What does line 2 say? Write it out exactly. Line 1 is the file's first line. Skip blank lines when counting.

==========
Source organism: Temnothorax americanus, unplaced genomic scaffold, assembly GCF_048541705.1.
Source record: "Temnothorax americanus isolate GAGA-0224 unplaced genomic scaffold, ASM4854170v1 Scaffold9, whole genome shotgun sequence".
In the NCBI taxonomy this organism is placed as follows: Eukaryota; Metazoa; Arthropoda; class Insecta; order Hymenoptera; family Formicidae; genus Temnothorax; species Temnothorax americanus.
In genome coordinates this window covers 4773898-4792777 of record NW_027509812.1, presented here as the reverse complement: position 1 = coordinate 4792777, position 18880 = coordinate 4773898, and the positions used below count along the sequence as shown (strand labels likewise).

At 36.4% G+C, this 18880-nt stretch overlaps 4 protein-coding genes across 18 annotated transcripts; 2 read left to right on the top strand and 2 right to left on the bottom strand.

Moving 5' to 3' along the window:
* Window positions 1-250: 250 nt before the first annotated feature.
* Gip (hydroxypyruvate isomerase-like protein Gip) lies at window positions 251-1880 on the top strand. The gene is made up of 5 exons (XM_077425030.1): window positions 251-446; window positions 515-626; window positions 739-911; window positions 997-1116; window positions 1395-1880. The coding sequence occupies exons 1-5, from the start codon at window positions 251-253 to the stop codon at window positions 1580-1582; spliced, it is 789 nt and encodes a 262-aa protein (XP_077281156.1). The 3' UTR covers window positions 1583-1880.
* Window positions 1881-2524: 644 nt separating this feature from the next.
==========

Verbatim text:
Source record: "Temnothorax americanus isolate GAGA-0224 unplaced genomic scaffold, ASM4854170v1 Scaffold9, whole genome shotgun sequence".